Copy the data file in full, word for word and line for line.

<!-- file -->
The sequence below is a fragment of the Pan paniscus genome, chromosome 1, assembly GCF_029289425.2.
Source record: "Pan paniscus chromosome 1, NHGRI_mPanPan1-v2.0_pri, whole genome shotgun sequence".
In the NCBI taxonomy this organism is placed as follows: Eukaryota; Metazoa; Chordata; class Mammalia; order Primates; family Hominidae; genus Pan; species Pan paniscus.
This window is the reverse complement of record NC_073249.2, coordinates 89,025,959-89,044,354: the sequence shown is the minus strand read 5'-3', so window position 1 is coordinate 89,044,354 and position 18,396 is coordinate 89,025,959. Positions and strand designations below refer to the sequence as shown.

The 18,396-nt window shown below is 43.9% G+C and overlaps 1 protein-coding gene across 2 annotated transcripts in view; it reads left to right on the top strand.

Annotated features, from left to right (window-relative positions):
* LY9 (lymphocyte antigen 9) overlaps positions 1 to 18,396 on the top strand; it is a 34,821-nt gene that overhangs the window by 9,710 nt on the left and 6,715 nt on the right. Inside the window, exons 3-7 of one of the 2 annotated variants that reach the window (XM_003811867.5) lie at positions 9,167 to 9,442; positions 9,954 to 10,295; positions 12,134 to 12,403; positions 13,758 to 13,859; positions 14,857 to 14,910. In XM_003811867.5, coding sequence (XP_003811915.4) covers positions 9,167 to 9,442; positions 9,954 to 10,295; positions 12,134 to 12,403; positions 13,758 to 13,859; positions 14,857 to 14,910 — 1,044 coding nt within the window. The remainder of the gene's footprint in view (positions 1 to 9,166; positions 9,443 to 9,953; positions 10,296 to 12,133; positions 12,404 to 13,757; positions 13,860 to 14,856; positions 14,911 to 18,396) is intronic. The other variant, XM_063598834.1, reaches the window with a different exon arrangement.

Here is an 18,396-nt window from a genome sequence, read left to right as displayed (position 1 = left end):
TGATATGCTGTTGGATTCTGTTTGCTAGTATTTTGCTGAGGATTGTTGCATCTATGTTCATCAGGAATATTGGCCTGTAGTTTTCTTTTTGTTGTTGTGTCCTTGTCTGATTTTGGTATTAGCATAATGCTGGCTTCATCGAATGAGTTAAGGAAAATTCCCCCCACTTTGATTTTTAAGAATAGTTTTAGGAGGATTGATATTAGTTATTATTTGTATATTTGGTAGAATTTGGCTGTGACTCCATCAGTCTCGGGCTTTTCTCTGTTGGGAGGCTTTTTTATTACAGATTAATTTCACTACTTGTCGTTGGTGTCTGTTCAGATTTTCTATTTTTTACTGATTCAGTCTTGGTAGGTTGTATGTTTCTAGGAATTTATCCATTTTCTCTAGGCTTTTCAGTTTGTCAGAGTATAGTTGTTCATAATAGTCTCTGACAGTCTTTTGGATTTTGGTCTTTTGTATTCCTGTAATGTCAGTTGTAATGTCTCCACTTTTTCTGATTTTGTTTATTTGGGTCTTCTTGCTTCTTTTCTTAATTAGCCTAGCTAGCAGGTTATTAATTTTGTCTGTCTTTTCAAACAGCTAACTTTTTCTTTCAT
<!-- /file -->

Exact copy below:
The sequence below is a fragment of the Pan paniscus genome, chromosome 1, assembly GCF_029289425.2.
Source record: "Pan paniscus chromosome 1, NHGRI_mPanPan1-v2.0_pri, whole genome shotgun sequence".
In the NCBI taxonomy this organism is placed as follows: Eukaryota; Metazoa; Chordata; class Mammalia; order Primates; family Hominidae; genus Pan; species Pan paniscus.
This window is the reverse complement of record NC_073249.2, coordinates 89,025,959-89,044,354: the sequence shown is the minus strand read 5'-3', so window position 1 is coordinate 89,044,354 and position 18,396 is coordinate 89,025,959. Positions and strand designations below refer to the sequence as shown.

The 18,396-nt window shown below is 43.9% G+C and overlaps 1 protein-coding gene across 2 annotated transcripts in view; it reads left to right on the top strand.

Annotated features, from left to right (window-relative positions):
* LY9 (lymphocyte antigen 9) overlaps positions 1 to 18,396 on the top strand; it is a 34,821-nt gene that overhangs the window by 9,710 nt on the left and 6,715 nt on the right. Inside the window, exons 3-7 of one of the 2 annotated variants that reach the window (XM_003811867.5) lie at positions 9,167 to 9,442; positions 9,954 to 10,295; positions 12,134 to 12,403; positions 13,758 to 13,859; positions 14,857 to 14,910. In XM_003811867.5, coding sequence (XP_003811915.4) covers positions 9,167 to 9,442; positions 9,954 to 10,295; positions 12,134 to 12,403; positions 13,758 to 13,859; positions 14,857 to 14,910 — 1,044 coding nt within the window. The remainder of the gene's footprint in view (positions 1 to 9,166; positions 9,443 to 9,953; positions 10,296 to 12,133; positions 12,404 to 13,757; positions 13,860 to 14,856; positions 14,911 to 18,396) is intronic. The other variant, XM_063598834.1, reaches the window with a different exon arrangement.

Here is an 18,396-nt window from a genome sequence, read left to right as displayed (position 1 = left end):
TGATATGCTGTTGGATTCTGTTTGCTAGTATTTTGCTGAGGATTGTTGCATCTATGTTCATCAGGAATATTGGCCTGTAGTTTTCTTTTTGTTGTTGTGTCCTTGTCTGATTTTGGTATTAGCATAATGCTGGCTTCATCGAATGAGTTAAGGAAAATTCCCCCCACTTTGATTTTTAAGAATAGTTTTAGGAGGATTGATATTAGTTATTATTTGTATATTTGGTAGAATTTGGCTGTGACTCCATCAGTCTCGGGCTTTTCTCTGTTGGGAGGCTTTTTTATTACAGATTAATTTCACTACTTGTCGTTGGTGTCTGTTCAGATTTTCTATTTTTTACTGATTCAGTCTTGGTAGGTTGTATGTTTCTAGGAATTTATCCATTTTCTCTAGGCTTTTCAGTTTGTCAGAGTATAGTTGTTCATAATAGTCTCTGACAGTCTTTTGGATTTTGGTCTTTTGTATTCCTGTAATGTCAGTTGTAATGTCTCCACTTTTTCTGATTTTGTTTATTTGGGTCTTCTTGCTTCTTTTCTTAATTAGCCTAGCTAGCAGGTTATTAATTTTGTCTGTCTTTTCAAACAGCTAACTTTTTCTTTCAT